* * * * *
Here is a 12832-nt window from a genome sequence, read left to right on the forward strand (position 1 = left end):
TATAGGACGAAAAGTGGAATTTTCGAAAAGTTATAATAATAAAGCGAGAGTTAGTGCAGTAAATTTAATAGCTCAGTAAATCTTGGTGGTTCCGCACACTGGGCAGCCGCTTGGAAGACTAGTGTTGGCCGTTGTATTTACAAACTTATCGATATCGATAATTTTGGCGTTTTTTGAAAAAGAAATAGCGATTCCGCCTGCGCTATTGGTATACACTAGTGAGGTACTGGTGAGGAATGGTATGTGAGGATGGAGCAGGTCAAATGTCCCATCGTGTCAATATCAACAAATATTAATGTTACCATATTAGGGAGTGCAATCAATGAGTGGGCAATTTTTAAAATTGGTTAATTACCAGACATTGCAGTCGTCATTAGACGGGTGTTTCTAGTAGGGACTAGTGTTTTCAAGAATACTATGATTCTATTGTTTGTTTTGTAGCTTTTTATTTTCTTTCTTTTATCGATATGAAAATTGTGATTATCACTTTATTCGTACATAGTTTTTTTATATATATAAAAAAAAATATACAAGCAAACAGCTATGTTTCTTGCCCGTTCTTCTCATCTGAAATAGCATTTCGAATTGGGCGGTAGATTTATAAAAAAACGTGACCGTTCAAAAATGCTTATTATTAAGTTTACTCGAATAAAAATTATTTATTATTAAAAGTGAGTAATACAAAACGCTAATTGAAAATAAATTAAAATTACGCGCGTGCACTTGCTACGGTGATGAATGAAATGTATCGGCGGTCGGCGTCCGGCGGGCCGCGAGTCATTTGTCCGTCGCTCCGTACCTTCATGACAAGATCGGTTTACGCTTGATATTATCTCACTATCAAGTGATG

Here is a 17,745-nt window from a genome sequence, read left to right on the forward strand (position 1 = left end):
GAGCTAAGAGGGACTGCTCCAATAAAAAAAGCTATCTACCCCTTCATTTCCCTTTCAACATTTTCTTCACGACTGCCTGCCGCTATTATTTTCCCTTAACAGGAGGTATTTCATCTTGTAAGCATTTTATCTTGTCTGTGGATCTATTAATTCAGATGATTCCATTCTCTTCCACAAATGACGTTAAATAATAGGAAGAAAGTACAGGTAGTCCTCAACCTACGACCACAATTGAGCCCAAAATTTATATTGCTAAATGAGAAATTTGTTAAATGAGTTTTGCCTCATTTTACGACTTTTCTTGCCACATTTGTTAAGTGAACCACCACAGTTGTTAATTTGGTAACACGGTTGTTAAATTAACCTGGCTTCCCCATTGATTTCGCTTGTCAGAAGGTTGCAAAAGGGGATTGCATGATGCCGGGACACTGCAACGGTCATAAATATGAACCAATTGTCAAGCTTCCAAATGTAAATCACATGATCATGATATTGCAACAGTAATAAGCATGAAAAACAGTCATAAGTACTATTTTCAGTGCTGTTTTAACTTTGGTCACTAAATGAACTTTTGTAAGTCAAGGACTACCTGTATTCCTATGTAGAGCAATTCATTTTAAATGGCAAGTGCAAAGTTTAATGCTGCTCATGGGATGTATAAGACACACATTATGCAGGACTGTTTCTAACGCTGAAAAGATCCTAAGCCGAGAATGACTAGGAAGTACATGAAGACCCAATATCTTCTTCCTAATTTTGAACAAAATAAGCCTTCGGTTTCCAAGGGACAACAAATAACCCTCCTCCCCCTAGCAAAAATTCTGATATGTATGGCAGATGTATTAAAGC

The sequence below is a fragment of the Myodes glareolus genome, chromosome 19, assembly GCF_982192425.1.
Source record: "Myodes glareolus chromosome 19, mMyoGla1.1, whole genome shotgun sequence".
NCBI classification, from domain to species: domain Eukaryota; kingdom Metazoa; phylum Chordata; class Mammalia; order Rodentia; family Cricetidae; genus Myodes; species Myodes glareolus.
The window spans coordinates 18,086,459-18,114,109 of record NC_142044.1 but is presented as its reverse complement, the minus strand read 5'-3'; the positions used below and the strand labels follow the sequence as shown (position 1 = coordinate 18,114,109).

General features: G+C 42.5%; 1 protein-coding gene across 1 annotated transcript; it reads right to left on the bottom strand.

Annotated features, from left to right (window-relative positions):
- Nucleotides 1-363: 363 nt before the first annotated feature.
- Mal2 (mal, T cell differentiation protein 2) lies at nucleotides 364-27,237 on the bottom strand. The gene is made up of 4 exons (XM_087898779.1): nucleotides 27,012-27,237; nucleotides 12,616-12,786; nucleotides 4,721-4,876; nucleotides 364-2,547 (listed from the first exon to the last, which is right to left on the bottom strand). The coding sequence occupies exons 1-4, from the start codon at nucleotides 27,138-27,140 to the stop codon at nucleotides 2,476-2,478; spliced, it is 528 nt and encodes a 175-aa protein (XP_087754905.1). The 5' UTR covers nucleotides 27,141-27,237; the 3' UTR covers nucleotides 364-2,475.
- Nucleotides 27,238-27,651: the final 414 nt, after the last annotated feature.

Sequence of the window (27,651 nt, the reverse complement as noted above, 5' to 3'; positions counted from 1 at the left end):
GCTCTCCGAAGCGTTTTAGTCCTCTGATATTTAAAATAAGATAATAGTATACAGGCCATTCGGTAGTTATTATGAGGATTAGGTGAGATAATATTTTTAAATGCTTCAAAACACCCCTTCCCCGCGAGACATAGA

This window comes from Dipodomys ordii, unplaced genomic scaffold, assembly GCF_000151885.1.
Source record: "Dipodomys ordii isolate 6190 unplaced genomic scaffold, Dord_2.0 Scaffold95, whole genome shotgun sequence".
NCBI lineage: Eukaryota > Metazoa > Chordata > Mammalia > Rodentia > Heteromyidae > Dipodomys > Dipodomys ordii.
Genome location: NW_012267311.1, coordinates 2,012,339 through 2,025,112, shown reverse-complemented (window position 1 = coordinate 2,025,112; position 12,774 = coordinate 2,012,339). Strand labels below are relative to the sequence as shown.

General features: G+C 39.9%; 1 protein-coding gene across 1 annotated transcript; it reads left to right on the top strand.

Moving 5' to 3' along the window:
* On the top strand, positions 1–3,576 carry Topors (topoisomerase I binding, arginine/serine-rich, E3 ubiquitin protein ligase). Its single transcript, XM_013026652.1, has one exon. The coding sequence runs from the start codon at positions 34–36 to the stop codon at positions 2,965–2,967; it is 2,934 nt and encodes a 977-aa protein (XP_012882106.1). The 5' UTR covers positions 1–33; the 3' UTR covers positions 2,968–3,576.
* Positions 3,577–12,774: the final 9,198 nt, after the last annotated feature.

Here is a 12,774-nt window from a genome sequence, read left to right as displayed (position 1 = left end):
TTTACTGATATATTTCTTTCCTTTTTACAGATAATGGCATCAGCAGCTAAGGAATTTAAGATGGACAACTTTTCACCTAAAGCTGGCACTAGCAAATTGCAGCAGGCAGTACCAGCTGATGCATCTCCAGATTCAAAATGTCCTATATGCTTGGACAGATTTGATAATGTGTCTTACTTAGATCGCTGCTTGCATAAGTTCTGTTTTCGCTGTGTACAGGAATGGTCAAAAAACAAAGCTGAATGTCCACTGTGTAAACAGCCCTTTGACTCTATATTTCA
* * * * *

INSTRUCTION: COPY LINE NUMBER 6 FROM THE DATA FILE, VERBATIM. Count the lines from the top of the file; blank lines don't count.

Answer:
Source record: "Myodes glareolus chromosome 19, mMyoGla1.1, whole genome shotgun sequence".